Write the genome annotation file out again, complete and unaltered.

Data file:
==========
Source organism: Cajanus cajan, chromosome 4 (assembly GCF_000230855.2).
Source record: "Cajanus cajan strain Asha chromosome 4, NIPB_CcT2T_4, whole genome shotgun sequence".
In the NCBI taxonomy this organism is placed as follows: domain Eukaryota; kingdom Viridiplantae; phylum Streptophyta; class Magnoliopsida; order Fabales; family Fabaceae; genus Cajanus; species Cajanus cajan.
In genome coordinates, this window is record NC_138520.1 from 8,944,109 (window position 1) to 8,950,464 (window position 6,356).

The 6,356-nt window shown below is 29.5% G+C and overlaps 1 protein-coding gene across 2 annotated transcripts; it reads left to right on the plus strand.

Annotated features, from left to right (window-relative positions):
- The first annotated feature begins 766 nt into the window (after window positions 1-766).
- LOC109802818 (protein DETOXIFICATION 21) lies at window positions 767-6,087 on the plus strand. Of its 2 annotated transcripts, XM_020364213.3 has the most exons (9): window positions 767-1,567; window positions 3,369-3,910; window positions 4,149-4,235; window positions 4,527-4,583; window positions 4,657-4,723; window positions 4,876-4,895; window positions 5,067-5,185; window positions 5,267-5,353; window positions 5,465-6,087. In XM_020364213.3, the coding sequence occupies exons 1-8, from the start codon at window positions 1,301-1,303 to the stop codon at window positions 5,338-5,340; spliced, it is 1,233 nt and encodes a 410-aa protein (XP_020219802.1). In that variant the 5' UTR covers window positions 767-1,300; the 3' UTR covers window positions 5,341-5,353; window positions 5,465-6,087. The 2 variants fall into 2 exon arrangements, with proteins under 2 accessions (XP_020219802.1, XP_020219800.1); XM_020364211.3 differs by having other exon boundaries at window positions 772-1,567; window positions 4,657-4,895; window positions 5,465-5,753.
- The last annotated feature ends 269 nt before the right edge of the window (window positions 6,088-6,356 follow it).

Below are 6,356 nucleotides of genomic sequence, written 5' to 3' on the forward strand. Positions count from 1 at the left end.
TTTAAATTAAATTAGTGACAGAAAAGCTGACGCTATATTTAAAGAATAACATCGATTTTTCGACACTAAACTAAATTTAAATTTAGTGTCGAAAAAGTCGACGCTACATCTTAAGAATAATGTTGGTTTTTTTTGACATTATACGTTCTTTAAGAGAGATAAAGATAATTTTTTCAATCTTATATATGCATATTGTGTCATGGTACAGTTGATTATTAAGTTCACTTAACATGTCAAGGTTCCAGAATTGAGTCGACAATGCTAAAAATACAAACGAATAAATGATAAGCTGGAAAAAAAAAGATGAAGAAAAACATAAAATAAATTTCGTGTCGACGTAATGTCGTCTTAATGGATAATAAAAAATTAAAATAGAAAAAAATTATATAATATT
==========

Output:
Source organism: Cajanus cajan, chromosome 4 (assembly GCF_000230855.2).
Source record: "Cajanus cajan strain Asha chromosome 4, NIPB_CcT2T_4, whole genome shotgun sequence".
In the NCBI taxonomy this organism is placed as follows: domain Eukaryota; kingdom Viridiplantae; phylum Streptophyta; class Magnoliopsida; order Fabales; family Fabaceae; genus Cajanus; species Cajanus cajan.
In genome coordinates, this window is record NC_138520.1 from 8,944,109 (window position 1) to 8,950,464 (window position 6,356).

The 6,356-nt window shown below is 29.5% G+C and overlaps 1 protein-coding gene across 2 annotated transcripts; it reads left to right on the plus strand.

Annotated features, from left to right (window-relative positions):
- The first annotated feature begins 766 nt into the window (after window positions 1-766).
- LOC109802818 (protein DETOXIFICATION 21) lies at window positions 767-6,087 on the plus strand. Of its 2 annotated transcripts, XM_020364213.3 has the most exons (9): window positions 767-1,567; window positions 3,369-3,910; window positions 4,149-4,235; window positions 4,527-4,583; window positions 4,657-4,723; window positions 4,876-4,895; window positions 5,067-5,185; window positions 5,267-5,353; window positions 5,465-6,087. In XM_020364213.3, the coding sequence occupies exons 1-8, from the start codon at window positions 1,301-1,303 to the stop codon at window positions 5,338-5,340; spliced, it is 1,233 nt and encodes a 410-aa protein (XP_020219802.1). In that variant the 5' UTR covers window positions 767-1,300; the 3' UTR covers window positions 5,341-5,353; window positions 5,465-6,087. The 2 variants fall into 2 exon arrangements, with proteins under 2 accessions (XP_020219802.1, XP_020219800.1); XM_020364211.3 differs by having other exon boundaries at window positions 772-1,567; window positions 4,657-4,895; window positions 5,465-5,753.
- The last annotated feature ends 269 nt before the right edge of the window (window positions 6,088-6,356 follow it).

Below are 6,356 nucleotides of genomic sequence, written 5' to 3' on the forward strand. Positions count from 1 at the left end.
TTTAAATTAAATTAGTGACAGAAAAGCTGACGCTATATTTAAAGAATAACATCGATTTTTCGACACTAAACTAAATTTAAATTTAGTGTCGAAAAAGTCGACGCTACATCTTAAGAATAATGTTGGTTTTTTTTGACATTATACGTTCTTTAAGAGAGATAAAGATAATTTTTTCAATCTTATATATGCATATTGTGTCATGGTACAGTTGATTATTAAGTTCACTTAACATGTCAAGGTTCCAGAATTGAGTCGACAATGCTAAAAATACAAACGAATAAATGATAAGCTGGAAAAAAAAAGATGAAGAAAAACATAAAATAAATTTCGTGTCGACGTAATGTCGTCTTAATGGATAATAAAAAATTAAAATAGAAAAAAATTATATAATATT